I llike Jim’s point about the WSJ, but would extend it. I subscribe to both the WSJ and the NYT and find it amusing (if not always so instructive) to contrast their predictable (and opposite) “takes” on various issues of the day. I have often thought that more good would come from publishing the WSJ editorials in the NYT and the NYT editorials in the WSJ so that everyone could be doing what Jim and his friend does – listen to the other side’s point of view with an open mind.

I find it hard to take Heidi and Peter’s detached point of view (Don’t worry what other people think of what you do.) While I believe in intellectual integrity and staying true to your vision, I don’t write, speak or consult just for the fun of it or to articulate a message. Whether or not I’m making a difference matters a lot, and learning how to engage others more (and better) in the dialogue is a crucial skill that I would like to keep improving.

And yes, as Steve and Ann point out, part of that is learning not to swing for the fences and win every point or every argument – we’re back to Justin’s point: the skills of influencing those that DON’T start off agreeing with you include patience and creating common cause, not opposition from the git-go.

I wish I had known that better when I was just starting out! (And had the self-control to do it that way today!)

posted on January 2, 2007

Ian Welsh said:

I should perhaps mention that I agree with David – I write to make a difference and if I didn’t think I was making a difference, I’d stop. It’s a lot of work and takes a lot of time which could be used other ways.

I do think that you can chance people’s minds, but I think it’s a slow process that requires repeated passes and exposure both to ideas and to their efficacy. (As a political blogger, for example, I predicted the general outcomee of the Iraq war, Israel’s loss to Hezbollah, the course of the Afghani occupation, the collapse of the housing bubble, the rise of the price of oil (I’ve also gotten some important things wrong, like the outcome of the 2004 Presidential election.))

Over time, seeing that I have a decent predictive and explanatory record has changed some readers minds. Not a lot, but I do occasionally get feedback that indicates a change has occured.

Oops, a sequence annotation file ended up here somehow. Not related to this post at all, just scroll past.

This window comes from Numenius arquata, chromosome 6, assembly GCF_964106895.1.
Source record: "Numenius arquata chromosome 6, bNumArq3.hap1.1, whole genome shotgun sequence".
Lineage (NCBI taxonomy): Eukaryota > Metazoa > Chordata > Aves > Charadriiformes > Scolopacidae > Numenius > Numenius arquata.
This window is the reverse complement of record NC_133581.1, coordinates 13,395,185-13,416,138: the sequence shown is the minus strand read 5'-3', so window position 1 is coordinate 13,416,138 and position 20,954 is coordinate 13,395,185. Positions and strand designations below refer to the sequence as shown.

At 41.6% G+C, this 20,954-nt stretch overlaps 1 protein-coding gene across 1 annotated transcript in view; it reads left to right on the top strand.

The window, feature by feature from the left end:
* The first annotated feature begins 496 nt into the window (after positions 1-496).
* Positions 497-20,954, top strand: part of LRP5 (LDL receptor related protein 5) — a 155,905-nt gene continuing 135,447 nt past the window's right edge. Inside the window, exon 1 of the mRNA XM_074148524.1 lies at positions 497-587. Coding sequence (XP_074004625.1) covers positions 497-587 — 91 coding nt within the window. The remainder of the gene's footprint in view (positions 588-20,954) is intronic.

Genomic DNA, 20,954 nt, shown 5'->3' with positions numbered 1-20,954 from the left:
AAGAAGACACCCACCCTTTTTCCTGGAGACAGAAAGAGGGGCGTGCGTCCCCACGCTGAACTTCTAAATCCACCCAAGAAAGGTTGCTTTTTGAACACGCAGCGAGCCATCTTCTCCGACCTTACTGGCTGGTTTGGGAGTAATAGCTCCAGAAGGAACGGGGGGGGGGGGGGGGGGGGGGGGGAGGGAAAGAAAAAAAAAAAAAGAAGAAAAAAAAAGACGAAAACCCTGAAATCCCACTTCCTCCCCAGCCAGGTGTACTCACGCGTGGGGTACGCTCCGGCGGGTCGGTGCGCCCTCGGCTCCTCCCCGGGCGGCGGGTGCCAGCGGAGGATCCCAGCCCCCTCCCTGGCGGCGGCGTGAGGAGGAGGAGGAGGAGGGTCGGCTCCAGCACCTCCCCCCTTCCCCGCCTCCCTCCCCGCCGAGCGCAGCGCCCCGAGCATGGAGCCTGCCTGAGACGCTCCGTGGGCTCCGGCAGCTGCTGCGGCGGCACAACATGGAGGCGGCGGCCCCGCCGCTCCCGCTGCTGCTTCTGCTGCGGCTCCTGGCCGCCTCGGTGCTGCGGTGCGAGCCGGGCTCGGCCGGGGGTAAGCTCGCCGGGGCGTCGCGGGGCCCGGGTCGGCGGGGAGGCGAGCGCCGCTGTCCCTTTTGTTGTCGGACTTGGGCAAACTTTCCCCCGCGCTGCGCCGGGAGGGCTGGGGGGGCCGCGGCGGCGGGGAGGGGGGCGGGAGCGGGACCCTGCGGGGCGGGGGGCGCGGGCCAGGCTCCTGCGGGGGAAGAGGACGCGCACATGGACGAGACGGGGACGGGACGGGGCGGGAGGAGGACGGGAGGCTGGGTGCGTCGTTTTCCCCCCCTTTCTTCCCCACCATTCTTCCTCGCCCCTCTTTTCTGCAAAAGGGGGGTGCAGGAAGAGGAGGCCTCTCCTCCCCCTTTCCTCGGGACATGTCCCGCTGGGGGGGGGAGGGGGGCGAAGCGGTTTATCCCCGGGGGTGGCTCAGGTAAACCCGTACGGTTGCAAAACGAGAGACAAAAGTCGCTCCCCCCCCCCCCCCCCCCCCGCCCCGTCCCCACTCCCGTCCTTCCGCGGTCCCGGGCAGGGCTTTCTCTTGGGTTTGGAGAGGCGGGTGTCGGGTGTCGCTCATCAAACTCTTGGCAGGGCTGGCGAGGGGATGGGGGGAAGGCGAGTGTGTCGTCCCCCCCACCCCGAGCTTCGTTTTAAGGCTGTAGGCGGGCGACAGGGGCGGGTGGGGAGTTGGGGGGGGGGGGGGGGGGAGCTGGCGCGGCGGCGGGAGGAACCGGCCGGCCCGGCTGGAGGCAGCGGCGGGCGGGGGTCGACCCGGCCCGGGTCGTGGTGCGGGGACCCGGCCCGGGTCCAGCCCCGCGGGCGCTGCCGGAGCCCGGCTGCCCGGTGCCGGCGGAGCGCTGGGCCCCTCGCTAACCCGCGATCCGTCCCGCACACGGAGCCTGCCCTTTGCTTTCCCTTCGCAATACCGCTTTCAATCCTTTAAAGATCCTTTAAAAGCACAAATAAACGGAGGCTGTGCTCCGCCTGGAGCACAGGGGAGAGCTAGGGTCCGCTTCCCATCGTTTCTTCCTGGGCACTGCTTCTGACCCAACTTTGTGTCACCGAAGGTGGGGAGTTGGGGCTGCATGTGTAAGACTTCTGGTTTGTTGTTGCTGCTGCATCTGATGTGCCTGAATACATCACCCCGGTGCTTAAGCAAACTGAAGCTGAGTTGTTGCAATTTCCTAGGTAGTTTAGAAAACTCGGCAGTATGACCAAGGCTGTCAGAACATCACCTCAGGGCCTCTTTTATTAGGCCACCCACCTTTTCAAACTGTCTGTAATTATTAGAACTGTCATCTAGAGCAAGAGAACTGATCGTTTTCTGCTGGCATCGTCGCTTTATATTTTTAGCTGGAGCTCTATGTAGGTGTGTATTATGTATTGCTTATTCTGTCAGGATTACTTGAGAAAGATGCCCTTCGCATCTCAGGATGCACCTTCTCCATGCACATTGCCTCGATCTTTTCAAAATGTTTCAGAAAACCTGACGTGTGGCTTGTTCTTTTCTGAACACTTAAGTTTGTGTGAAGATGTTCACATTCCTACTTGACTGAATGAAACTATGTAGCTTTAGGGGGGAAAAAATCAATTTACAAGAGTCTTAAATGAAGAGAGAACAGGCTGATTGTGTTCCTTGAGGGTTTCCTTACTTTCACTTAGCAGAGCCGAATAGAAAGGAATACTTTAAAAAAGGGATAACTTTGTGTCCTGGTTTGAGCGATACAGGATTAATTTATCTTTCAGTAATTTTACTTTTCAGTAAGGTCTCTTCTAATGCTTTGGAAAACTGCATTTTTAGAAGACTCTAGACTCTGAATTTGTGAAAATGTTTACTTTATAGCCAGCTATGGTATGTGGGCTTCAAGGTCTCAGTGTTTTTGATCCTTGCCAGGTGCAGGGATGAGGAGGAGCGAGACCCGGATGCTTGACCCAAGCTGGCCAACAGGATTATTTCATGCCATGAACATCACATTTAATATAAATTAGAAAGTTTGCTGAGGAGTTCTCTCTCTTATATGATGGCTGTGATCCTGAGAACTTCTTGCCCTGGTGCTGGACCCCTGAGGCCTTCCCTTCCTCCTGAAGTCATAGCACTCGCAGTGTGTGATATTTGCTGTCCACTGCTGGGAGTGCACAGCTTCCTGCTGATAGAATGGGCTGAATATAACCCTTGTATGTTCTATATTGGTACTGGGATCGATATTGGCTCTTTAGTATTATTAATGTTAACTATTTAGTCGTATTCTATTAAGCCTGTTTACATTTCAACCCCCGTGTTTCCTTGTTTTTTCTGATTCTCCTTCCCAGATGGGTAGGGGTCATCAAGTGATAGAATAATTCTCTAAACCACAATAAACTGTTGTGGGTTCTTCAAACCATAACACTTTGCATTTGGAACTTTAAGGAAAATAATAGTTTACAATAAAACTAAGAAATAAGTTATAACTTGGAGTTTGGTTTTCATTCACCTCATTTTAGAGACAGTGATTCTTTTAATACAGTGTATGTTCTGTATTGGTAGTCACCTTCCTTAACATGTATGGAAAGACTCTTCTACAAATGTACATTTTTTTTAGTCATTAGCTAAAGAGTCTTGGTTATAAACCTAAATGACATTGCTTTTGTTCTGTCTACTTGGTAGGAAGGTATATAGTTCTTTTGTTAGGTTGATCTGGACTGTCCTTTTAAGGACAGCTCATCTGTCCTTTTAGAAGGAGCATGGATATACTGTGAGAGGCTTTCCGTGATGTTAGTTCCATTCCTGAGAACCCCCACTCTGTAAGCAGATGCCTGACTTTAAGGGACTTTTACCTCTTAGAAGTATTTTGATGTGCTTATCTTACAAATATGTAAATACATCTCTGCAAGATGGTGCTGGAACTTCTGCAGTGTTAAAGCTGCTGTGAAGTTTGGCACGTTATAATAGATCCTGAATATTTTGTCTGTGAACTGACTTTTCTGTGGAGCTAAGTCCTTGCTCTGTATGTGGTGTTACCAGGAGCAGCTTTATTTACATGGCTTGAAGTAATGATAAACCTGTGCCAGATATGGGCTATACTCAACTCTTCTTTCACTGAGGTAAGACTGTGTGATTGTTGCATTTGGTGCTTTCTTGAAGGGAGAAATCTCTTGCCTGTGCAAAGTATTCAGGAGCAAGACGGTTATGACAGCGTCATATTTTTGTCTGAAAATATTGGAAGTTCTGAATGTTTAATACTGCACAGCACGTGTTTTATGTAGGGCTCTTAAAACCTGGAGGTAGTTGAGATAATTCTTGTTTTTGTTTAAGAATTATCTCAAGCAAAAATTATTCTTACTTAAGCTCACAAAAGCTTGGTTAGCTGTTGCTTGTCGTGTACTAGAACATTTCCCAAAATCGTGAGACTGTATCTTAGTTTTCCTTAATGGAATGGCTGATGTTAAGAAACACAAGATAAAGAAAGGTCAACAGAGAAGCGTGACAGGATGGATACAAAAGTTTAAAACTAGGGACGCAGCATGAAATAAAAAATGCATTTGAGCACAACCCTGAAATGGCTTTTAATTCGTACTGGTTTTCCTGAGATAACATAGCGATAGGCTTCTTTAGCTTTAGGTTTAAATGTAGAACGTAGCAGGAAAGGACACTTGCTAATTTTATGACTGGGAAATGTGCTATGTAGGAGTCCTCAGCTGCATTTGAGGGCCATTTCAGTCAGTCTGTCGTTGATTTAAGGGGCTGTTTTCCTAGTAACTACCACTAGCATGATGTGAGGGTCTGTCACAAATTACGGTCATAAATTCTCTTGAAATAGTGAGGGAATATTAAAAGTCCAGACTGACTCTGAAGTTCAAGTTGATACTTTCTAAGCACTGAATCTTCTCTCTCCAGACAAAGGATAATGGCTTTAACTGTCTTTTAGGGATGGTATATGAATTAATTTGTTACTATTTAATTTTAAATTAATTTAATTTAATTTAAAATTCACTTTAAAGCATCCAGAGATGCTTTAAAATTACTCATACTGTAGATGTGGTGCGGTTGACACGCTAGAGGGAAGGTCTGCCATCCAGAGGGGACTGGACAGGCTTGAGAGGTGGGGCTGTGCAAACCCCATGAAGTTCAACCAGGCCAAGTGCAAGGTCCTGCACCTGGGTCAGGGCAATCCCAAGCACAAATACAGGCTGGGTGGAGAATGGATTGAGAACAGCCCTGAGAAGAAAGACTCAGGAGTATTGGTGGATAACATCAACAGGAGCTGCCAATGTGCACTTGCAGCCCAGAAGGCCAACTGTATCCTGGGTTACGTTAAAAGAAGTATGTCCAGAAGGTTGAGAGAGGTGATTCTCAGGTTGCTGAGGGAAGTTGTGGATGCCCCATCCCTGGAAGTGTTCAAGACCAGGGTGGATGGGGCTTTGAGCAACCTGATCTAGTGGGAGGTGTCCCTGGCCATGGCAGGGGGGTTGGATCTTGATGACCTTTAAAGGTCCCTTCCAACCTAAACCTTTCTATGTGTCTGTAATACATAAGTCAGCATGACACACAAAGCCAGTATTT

But the larger part is what David discusses – which is to say, giving people the backup they need to be confident in what they believe already. People who generally feel that, say, universal healthcare is a good idea, that a minimum wage increase won’t harm the economy, that something needs to be done about the energy situation and so on that there is an intellectual argument behind them – that there are people like me and others who have the facts; the arguments; the theories that give weight to their beliefs.

Knowing they have that behind them helps give them the confidence to pursue those ideals or goals.

The same thing can be said of business writing – there are a lot of business theories and if you believe in one of them, knowing that there are strong arguments behind them helps give you the convinction to pursue those strategies within your own company and with your customers, especially in the face of strong opposition.

Much as we all believe that we would stand alone in our beliefs, even if no one else agreed, knowing that others agree, who have thought extensively on the issues, is a big comfort and a source of strength.

And that’s something you can do for your readers – give them that comfort; show them the arguments for the positions you hold and the facts that support those arguments.

posted on January 2, 2007

david foster said:

David, here is a very interesting discussion on opinion change. It started discussing change in a political context, but evolved to a broader scope.

posted on January 5, 2007